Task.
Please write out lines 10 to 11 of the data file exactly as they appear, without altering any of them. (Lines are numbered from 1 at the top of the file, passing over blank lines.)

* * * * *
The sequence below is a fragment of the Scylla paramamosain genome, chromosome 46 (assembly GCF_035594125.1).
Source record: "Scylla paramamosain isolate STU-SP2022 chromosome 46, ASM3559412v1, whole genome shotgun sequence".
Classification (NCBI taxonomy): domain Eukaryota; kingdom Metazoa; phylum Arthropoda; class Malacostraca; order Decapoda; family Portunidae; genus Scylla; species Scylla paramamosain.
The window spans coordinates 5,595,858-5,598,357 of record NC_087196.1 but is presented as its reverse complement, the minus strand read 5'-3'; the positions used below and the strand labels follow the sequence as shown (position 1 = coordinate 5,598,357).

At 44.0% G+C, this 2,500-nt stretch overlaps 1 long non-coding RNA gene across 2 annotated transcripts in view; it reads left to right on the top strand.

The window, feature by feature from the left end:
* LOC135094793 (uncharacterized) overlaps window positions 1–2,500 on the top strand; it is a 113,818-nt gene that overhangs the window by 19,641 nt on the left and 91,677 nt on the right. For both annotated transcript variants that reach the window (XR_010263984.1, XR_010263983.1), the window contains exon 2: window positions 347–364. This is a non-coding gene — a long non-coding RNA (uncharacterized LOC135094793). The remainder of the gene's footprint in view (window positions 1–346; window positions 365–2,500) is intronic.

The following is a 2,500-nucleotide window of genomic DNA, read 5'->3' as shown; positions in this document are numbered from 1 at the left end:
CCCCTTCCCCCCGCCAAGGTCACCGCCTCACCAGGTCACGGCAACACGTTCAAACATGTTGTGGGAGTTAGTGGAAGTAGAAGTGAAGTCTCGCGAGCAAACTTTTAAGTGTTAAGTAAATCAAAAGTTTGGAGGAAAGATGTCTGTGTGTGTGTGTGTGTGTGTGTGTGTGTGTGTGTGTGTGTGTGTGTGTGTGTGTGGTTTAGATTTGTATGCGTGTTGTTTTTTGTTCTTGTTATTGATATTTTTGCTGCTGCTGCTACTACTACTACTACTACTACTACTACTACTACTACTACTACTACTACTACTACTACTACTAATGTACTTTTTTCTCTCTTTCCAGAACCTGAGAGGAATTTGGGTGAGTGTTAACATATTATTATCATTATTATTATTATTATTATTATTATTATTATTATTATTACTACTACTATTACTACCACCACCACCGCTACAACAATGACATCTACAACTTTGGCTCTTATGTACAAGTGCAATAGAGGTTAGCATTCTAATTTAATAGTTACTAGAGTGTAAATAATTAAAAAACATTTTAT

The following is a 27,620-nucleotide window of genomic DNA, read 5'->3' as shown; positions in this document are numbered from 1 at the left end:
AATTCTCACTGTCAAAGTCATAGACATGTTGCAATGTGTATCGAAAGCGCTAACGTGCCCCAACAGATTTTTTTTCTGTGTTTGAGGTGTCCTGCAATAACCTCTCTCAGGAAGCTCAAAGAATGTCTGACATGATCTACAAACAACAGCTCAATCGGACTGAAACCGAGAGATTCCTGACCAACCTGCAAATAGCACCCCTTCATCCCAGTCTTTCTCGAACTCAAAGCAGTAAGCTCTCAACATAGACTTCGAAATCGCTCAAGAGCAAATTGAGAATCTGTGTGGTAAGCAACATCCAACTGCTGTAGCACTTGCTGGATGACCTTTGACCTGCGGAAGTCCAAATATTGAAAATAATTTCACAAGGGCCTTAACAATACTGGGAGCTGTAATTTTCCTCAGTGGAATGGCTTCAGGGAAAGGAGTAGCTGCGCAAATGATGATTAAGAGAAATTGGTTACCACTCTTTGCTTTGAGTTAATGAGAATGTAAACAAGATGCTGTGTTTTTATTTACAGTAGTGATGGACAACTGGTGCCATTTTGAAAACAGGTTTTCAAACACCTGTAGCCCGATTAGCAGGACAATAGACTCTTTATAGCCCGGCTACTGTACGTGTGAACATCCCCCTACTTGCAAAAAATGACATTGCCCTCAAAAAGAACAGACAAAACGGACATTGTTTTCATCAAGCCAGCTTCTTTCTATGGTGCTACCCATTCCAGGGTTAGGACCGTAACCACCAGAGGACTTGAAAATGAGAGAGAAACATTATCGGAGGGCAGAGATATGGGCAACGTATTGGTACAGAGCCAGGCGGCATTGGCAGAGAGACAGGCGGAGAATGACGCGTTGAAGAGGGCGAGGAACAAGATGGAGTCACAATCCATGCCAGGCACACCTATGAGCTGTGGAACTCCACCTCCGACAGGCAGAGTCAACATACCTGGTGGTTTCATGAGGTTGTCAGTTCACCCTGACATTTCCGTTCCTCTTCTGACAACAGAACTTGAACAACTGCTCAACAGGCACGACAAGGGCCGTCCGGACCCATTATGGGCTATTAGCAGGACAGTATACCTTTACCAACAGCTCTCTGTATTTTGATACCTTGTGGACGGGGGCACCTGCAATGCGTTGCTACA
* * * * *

The following is a 27,620-nucleotide window of genomic DNA, read 5'->3' as shown; positions in this document are numbered from 1 at the left end:
AATTCTCACTGTCAAAGTCATAGACATGTTGCAATGTGTATCGAAAGCGCTAACGTGCCCCAACAGATTTTTTTTCTGTGTTTGAGGTGTCCTGCAATAACCTCTCTCAGGAAGCTCAAAGAATGTCTGACATGATCTACAAACAACAGCTCAATCGGACTGAAACCGAGAGATTCCTGACCAACCTGCAAATAGCACCCCTTCATCCCAGTCTTTCTCGAACTCAAAGCAGTAAGCTCTCAACATAGACTTCGAAATCGCTCAAGAGCAAATTGAGAATCTGTGTGGTAAGCAACATCCAACTGCTGTAGCACTTGCTGGATGACCTTTGACCTGCGGAAGTCCAAATATTGAAAATAATTTCACAAGGGCCTTAACAATACTGGGAGCTGTAATTTTCCTCAGTGGAATGGCTTCAGGGAAAGGAGTAGCTGCGCAAATGATGATTAAGAGAAATTGGTTACCACTCTTTGCTTTGAGTTAATGAGAATGTAAACAAGATGCTGTGTTTTTATTTACAGTAGTGATGGACAACTGGTGCCATTTTGAAAACAGGTTTTCAAACACCTGTAGCCCGATTAGCAGGACAATAGACTCTTTATAGCCCGGCTACTGTACGTGTGAACATCCCCCTACTTGCAAAAAATGACATTGCCCTCAAAAAGAACAGACAAAACGGACATTGTTTTCATCAAGCCAGCTTCTTTCTATGGTGCTACCCATTCCAGGGTTAGGACCGTAACCACCAGAGGACTTGAAAATGAGAGAGAAACATTATCGGAGGGCAGAGATATGGGCAACGTATTGGTACAGAGCCAGGCGGCATTGGCAGAGAGACAGGCGGAGAATGACGCGTTGAAGAGGGCGAGGAACAAGATGGAGTCACAATCCATGCCAGGCACACCTATGAGCTGTGGAACTCCACCTCCGACAGGCAGAGTCAACATACCTGGTGGTTTCATGAGGTTGTCAGTTCACCCTGACATTTCCGTTCCTCTTCTGACAACAGAACTTGAACAACTGCTCAACAGGCACGACAAGGGCCGTCCGGACCCATTATGGGCTATTAGCAGGACAGTATACCTTTACCAACAGCTCTCTGTATTTTGATACCTTGTGGACGGGGGCACCTGCAATGCGTTGCTACA